Visiting Cathedral State Park in Preston County is akin to stepping in a time machine. The story is in the ancient virgin hemlock stand that evaded West Virginia’s timber boom in the early 1900s. Mr. Branson Haas, the original land owner, sold the 133-acre property to the state in 1942 with the contingency that the timber was never to be touched by ax or saw. Today, Cathedral State Park is home to West Virginia’s largest remaining virgin timber tract. Towering hemlocks and dense rhododendron thickets shade the dense forest floor, making for a fairy-tale trip through a landscape of the past.
Cathedral State Park offers six miles of gentle trails that wind through the park. Rhine Creek, stocked with trout during colder months, offers scenic opportunities for anglers. Move your eyes toward the sky for some staggering sights—the hemlocks’ heights are dizzying, with some specimens standing over 100-feet tall. But this species isn’t notable only for its sheer size—the USDA lists the eastern hemlock as a foundation species that plays a significant role in the health of forest and freshwater ecosystems.
Park Ranger Ben Leedom shared the must-do hikes at Cathedral. He recommends the Cathedral Trail and Giant Hemlock Trail for some of the best views of the ancient timber. “The Cathedral Trail is great because when you hike that trail, you get to see the majority of the largest hemlocks in the park,” Leedom said. “Rhine Creek, the creek that flows through the park, actually runs parallel to that trail You get some nice views of the trees and also have the creek running along.”
While hiking, picnicking, and fishing are the park’s primary activities, Leedom said Cathedral offers cross-county skiing opportunities when enough snow makes it through the thick canopy. The park offers a quiet experience compared to nearby hiking hotspots like Blackwater Falls and Canaan Valley.
Every fairy-tale, however, has an antagonist. In the story of Cathedral State Park, the hemlock woolly adelgid (Adelges tsugae) poses an existential threat. An invasive species, the adelgid is an insect barely visible to the naked eye. It feeds on starches in the sap crucial to a hemlock’s health, leaving it perceptible to disease and decay. Infected hemlocks have the appearance of being dusted with light snow—the fluffy hairs of the insects that allow them to be transported by air currents between stands.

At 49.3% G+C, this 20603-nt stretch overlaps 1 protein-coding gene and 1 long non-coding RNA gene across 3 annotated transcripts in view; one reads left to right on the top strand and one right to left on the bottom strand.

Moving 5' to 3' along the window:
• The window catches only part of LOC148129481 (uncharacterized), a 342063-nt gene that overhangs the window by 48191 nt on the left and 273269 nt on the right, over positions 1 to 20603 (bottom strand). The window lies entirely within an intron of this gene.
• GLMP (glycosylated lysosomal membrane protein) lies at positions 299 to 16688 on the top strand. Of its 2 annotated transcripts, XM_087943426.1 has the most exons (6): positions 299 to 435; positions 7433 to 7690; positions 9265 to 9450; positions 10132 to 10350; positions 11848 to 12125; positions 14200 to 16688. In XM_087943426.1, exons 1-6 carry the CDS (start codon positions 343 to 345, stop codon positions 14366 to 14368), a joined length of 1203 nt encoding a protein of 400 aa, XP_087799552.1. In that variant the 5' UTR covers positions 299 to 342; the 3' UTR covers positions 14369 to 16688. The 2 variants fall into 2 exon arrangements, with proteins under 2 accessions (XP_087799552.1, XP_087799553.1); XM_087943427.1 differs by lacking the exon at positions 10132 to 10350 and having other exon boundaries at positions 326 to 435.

The hemlock woolly adlegid’s effect is felt not only in Cathedral State Park, but throughout many forests in the eastern U.S. In Virginia’s Shenandoah National Park, the National Park System recorded that over 80% of hemlocks have died due to hemlock woolly adelgid infestation. Cold, hard winters, Leedom explained, offset the insect’s impact—the aberrations of increasingly warmer winters will not be favorable for the survival of Cathedral’s ancient hemlocks.
In the story of Cathedral, the protagonists are scientists—forests, biologist, and entomologists battling the invaders. Observant hikers may notice that some of Cathedral’s hemlocks are marked with metal tags. These hemlocks have been treated with insecticide spray or soil injection—short-term solutions to a long-term challenge. Despite the risk posed by the antagonist, the fairytale beauty of Cathedral remains, hinging on the work of those dedicated to a happy ending.
Melanie’s Family Restaurant serves home-cooked meals directly across the street from Cathedral’s parking lot. The park offers plenty of tables for picnicking and shelters that can be reserved for events. Trail maps can be found at the parking lot, located directly on U.S. Route 50 near the WV-MD border. The nearby quaint town of Aurora is perfect for folks looking for peaceful trails and a piece of the past. Take a detour and step into the fairy-tale nestled inside West Virginia’s oldest virgin timber tract.
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